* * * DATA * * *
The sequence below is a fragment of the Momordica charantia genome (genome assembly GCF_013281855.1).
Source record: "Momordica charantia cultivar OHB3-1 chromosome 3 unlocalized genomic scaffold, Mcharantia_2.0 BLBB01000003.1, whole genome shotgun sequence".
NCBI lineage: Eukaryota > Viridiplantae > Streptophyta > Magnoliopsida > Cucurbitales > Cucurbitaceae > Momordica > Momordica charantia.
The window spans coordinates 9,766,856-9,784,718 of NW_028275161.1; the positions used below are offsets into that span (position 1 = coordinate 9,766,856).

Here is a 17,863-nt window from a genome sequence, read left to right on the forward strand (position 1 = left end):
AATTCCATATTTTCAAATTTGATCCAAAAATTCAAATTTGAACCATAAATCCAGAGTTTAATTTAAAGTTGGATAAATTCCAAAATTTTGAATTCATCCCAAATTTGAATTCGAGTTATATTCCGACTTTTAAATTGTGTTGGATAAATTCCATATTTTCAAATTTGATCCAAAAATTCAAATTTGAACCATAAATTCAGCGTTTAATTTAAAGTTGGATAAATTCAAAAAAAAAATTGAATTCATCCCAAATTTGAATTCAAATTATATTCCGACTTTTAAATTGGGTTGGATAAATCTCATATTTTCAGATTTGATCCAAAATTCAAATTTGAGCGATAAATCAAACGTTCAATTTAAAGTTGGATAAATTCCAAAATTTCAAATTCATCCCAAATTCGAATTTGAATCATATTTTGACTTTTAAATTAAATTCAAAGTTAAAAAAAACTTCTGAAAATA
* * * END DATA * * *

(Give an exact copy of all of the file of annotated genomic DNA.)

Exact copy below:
The sequence below is a fragment of the Momordica charantia genome (genome assembly GCF_013281855.1).
Source record: "Momordica charantia cultivar OHB3-1 chromosome 3 unlocalized genomic scaffold, Mcharantia_2.0 BLBB01000003.1, whole genome shotgun sequence".
NCBI lineage: Eukaryota > Viridiplantae > Streptophyta > Magnoliopsida > Cucurbitales > Cucurbitaceae > Momordica > Momordica charantia.
The window spans coordinates 9,766,856-9,784,718 of NW_028275161.1; the positions used below are offsets into that span (position 1 = coordinate 9,766,856).

Here is a 17,863-nt window from a genome sequence, read left to right on the forward strand (position 1 = left end):
AATTCCATATTTTCAAATTTGATCCAAAAATTCAAATTTGAACCATAAATCCAGAGTTTAATTTAAAGTTGGATAAATTCCAAAATTTTGAATTCATCCCAAATTTGAATTCGAGTTATATTCCGACTTTTAAATTGTGTTGGATAAATTCCATATTTTCAAATTTGATCCAAAAATTCAAATTTGAACCATAAATTCAGCGTTTAATTTAAAGTTGGATAAATTCAAAAAAAAAATTGAATTCATCCCAAATTTGAATTCAAATTATATTCCGACTTTTAAATTGGGTTGGATAAATCTCATATTTTCAGATTTGATCCAAAATTCAAATTTGAGCGATAAATCAAACGTTCAATTTAAAGTTGGATAAATTCCAAAATTTCAAATTCATCCCAAATTCGAATTTGAATCATATTTTGACTTTTAAATTAAATTCAAAGTTAAAAAAAACTTCTGAAAATA